Thursday, June 27, 2013

More or less...

"Genealogy and population fascinate us all. Who are we? Where do we come from? And crucially nowadays, how many more of us can we accommodate? Can we survive the impending crisis and, if so, how?
     Danny Dorling, one of the UK's leading experts, tells us not to worry. His latest of several books on population [Population 10 Billion] takes to task the United Nations and its recent predictions of a world that will explode to 10 billion people….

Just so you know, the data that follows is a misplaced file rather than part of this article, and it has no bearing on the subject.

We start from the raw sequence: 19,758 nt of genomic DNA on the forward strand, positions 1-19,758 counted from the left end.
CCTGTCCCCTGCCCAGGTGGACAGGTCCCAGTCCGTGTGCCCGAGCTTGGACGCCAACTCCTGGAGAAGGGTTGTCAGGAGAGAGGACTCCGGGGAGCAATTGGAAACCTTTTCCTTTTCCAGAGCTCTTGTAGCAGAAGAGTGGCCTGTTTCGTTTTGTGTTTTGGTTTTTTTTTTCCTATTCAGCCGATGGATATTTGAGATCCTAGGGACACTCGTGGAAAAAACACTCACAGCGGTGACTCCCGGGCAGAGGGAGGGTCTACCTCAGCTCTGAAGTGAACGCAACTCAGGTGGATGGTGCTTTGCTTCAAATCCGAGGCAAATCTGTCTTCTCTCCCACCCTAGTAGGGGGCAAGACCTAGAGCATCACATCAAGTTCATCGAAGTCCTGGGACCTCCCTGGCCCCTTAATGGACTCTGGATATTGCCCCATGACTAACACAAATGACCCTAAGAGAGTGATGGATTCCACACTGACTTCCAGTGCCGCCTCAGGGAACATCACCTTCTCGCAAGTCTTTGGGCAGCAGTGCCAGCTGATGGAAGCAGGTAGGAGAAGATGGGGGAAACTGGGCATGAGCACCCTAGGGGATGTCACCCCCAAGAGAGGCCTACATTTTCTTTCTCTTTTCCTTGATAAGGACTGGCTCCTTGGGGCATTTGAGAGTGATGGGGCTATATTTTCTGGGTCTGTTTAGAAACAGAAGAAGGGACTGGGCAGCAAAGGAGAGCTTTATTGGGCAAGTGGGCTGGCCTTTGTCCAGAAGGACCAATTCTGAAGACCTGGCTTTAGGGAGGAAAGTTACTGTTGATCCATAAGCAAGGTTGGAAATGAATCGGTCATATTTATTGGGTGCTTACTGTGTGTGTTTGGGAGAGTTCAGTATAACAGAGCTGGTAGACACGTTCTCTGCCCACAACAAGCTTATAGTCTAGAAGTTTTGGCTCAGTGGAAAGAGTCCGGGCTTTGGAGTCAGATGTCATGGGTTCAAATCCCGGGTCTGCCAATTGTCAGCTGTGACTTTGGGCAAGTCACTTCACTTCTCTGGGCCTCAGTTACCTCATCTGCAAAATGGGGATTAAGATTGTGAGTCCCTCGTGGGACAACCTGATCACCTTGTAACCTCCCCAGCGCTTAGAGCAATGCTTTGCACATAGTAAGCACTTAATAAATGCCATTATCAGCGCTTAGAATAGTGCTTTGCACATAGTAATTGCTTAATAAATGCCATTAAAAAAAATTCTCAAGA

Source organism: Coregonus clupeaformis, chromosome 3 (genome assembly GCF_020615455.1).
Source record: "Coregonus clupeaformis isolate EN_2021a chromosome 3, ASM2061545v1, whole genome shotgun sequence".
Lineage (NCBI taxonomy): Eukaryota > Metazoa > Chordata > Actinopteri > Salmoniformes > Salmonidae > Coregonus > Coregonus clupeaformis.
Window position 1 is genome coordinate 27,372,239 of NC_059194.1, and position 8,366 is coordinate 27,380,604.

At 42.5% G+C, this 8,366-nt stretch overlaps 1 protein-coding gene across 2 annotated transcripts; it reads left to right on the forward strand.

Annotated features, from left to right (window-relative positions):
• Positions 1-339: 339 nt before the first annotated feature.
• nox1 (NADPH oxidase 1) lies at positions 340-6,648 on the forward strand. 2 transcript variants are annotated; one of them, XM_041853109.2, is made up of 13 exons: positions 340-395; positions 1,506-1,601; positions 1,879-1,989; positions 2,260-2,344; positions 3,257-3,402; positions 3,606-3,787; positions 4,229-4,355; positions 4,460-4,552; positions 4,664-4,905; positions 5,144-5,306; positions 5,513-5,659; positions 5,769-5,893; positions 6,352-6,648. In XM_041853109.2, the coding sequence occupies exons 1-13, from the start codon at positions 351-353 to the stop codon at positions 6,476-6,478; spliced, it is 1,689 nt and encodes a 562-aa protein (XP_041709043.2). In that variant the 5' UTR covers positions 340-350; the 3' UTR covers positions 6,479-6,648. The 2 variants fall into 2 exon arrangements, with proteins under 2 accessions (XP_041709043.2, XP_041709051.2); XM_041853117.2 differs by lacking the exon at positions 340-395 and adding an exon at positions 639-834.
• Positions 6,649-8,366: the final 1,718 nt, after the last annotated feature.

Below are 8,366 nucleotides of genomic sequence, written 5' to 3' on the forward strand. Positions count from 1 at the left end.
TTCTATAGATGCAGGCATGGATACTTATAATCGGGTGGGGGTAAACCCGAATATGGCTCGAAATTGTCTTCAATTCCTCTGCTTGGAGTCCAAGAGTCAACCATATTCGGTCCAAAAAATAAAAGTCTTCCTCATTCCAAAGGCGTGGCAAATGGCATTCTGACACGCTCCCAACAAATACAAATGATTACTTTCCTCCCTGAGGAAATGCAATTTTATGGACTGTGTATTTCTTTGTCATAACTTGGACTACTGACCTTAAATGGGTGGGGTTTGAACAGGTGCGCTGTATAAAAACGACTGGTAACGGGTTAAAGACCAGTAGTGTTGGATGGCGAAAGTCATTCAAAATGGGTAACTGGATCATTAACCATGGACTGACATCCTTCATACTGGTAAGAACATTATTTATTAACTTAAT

This 10 billion mark is proving talismanic, with a spate of doom-laden books presaging the moment. One eagerly awaited tome, by Stephen Emmott, will be published shortly, with a message to be very scared. Dorling, by contrast, is more sanguine.

Coney Island, 1950 (from: Ptak Science Books)
     Several factors, he argues, are driving down fertility rates. One is education. Another is public health. More intriguing is his contention about migration: 'People tend to rapidly adopt the fertility rates of the places they move to. If Europeans want to be well cared for in our old age, and we also want fewer future people in the world, the last thing we should be doing is trying to reduce migration to Europe.'"
— John Kampfner, The Guardian
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